An architectural model is a type of a scale model, tangible (also called sometimes physical) representation of a structure built to study aspects of an architectural design or to communicate design ideas to clients, committees, and the general public. Architectural models are a tool which may be used for show, presentation, fundraising, obtaining permits, and sale purposes.
Rough study models can be made quickly using cardboard, wooden blocks, polystyrene, foam, foam boards and other materials. Such models are an efficient tool for three-dimensional understanding of a design, used by architects, interior designers and exhibit designers. For a highly detailed presentation model, architects would employ a professional model maker or model making company.
Architectural models are used by architects for a range of purposes -
Some types of model include -
Over the last few decades, detailed construction has been increasingly designed in CAD (Computer Aided Design) systems. The technology is improving rapidly. Early virtual modelling involved the fixing of arbitrary lines and points in virtual space, mainly to produce technical drawings. Modern packages include advanced features such as databases of components, automated engineering calculations, visual fly-throughs, dynamic reflections, and accurate textures and colours.
Common materials used for centuries in architectural model building were card stock, balsa wood, basswood and other woods. Modern professional architectural model builders are taking advantage of twenty-first century materials, such as Taskboard, a variety of plastics, wooden and wooden-plastic composites, foams and urethane compounds.
A number of companies produce ready-made pieces for structural components (e.g. girders, beams), siding, furniture, figures (people), vehicles, trees, bushes and other features which are found in the models. Features such as vehicles, people figurines, trees, street lights and other are called "scenery elements" and serve not only to beautify the model, but also to help the observer to obtain a correct feel of scale and proportions represented by the model. Increasingly, rapid prototyping and solid freeform fabrication ('3D printing') are used to automatically construct models straight from CAD plans.
The challenge with using these tools lies in the CAD file format. The majority of 3D printers accept the stereolithography (.STL for short) file format, which is basically a mesh that wraps around the object in 3-dimensions. It helps to visualize this as a bag of oranges wrapped in a mesh bag. If there is a "tear" in the bag, the oranges will spill out. This is similar to what happens when an STL file is not cleanly produced and prematurely sent to a 3D printer. Clean STL files are a major challenge for architecture models produced using this technology.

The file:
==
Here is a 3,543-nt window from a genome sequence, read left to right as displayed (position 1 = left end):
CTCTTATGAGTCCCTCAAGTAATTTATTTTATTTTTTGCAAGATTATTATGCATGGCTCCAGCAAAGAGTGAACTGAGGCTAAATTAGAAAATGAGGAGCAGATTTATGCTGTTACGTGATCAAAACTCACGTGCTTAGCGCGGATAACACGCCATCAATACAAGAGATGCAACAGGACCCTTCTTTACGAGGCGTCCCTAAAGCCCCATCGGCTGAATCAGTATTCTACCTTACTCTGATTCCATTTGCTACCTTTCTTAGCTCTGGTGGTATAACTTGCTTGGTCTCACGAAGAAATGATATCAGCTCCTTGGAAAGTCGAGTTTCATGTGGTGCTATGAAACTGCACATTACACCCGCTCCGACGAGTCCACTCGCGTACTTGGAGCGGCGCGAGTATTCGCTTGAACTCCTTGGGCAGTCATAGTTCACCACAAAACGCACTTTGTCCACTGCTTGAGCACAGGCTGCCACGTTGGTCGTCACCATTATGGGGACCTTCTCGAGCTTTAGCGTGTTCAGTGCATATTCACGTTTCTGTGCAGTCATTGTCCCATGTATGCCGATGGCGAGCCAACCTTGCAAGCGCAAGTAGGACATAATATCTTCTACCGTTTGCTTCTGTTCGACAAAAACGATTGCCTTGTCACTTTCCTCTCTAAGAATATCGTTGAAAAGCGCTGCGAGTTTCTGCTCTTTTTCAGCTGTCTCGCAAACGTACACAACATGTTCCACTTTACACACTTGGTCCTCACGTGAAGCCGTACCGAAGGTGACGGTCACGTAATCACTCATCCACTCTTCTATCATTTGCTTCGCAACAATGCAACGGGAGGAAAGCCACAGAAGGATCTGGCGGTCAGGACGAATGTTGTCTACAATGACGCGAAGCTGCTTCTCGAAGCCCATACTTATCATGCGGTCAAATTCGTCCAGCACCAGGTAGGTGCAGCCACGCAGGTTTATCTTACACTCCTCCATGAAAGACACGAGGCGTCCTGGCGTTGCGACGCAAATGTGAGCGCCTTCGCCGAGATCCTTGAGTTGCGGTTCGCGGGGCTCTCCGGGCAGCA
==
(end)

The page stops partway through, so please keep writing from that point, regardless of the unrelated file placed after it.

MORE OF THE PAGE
Other rapid prototyping technology, also CAD based, which become very useful for architectural model making is CNC carving. Large CNC carving plotters are able to carve out of high density foam boards up to 10' x 4' topography for architectural or urban model.
Architectural models are being constructed at much smaller scale than their 1:1 counterpart. Standard architectural scales are different, although some of them are close to the standard scales acknowledged in the model/hobby industry. Such similarities allow us to provide high quality scenery elements for architectural models. Sometimes model railroad scales such as 1:160 and 1:87 are used due to ready availability of commercial figures, vehicles and trees in those scales, and models of large buildings are most often built in approximately that range of scales due to size considerations. Models representing 1-2 buildings and a modest piece of surrounding landscape may be built at a larger scale such as 1:50 or even 1:24. Here is a useful *Scale Guide to obtain more information about standard architectural scales and to help with scale selection.